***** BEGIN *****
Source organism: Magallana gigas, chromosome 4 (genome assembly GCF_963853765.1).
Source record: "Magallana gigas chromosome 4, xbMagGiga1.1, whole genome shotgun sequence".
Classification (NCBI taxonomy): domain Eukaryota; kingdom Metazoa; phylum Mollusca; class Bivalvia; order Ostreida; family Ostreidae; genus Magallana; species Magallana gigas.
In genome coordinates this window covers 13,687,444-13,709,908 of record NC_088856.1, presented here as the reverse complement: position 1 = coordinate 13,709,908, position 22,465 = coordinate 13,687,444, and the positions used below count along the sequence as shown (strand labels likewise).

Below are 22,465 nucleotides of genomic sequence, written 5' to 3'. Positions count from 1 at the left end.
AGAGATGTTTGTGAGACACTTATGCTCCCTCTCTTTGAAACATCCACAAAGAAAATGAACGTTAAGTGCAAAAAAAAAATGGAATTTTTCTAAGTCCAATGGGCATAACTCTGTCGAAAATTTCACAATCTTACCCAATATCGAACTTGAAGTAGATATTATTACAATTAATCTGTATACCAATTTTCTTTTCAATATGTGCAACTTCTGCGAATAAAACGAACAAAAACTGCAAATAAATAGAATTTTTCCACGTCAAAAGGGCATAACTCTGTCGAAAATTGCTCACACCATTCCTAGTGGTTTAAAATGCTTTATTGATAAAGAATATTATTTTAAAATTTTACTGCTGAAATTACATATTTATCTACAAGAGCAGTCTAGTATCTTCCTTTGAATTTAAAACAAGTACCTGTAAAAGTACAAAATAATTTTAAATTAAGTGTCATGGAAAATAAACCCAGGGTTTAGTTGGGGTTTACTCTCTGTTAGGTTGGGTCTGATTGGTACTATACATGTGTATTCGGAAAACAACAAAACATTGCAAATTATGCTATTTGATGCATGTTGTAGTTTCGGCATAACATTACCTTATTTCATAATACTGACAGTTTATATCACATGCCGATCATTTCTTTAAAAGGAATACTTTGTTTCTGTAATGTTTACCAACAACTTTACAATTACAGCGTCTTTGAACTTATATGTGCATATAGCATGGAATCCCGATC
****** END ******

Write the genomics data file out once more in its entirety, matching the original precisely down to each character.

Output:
Source organism: Magallana gigas, chromosome 4 (genome assembly GCF_963853765.1).
Source record: "Magallana gigas chromosome 4, xbMagGiga1.1, whole genome shotgun sequence".
Classification (NCBI taxonomy): domain Eukaryota; kingdom Metazoa; phylum Mollusca; class Bivalvia; order Ostreida; family Ostreidae; genus Magallana; species Magallana gigas.
In genome coordinates this window covers 13,687,444-13,709,908 of record NC_088856.1, presented here as the reverse complement: position 1 = coordinate 13,709,908, position 22,465 = coordinate 13,687,444, and the positions used below count along the sequence as shown (strand labels likewise).

Below are 22,465 nucleotides of genomic sequence, written 5' to 3'. Positions count from 1 at the left end.
AGAGATGTTTGTGAGACACTTATGCTCCCTCTCTTTGAAACATCCACAAAGAAAATGAACGTTAAGTGCAAAAAAAAAATGGAATTTTTCTAAGTCCAATGGGCATAACTCTGTCGAAAATTTCACAATCTTACCCAATATCGAACTTGAAGTAGATATTATTACAATTAATCTGTATACCAATTTTCTTTTCAATATGTGCAACTTCTGCGAATAAAACGAACAAAAACTGCAAATAAATAGAATTTTTCCACGTCAAAAGGGCATAACTCTGTCGAAAATTGCTCACACCATTCCTAGTGGTTTAAAATGCTTTATTGATAAAGAATATTATTTTAAAATTTTACTGCTGAAATTACATATTTATCTACAAGAGCAGTCTAGTATCTTCCTTTGAATTTAAAACAAGTACCTGTAAAAGTACAAAATAATTTTAAATTAAGTGTCATGGAAAATAAACCCAGGGTTTAGTTGGGGTTTACTCTCTGTTAGGTTGGGTCTGATTGGTACTATACATGTGTATTCGGAAAACAACAAAACATTGCAAATTATGCTATTTGATGCATGTTGTAGTTTCGGCATAACATTACCTTATTTCATAATACTGACAGTTTATATCACATGCCGATCATTTCTTTAAAAGGAATACTTTGTTTCTGTAATGTTTACCAACAACTTTACAATTACAGCGTCTTTGAACTTATATGTGCATATAGCATGGAATCCCGATC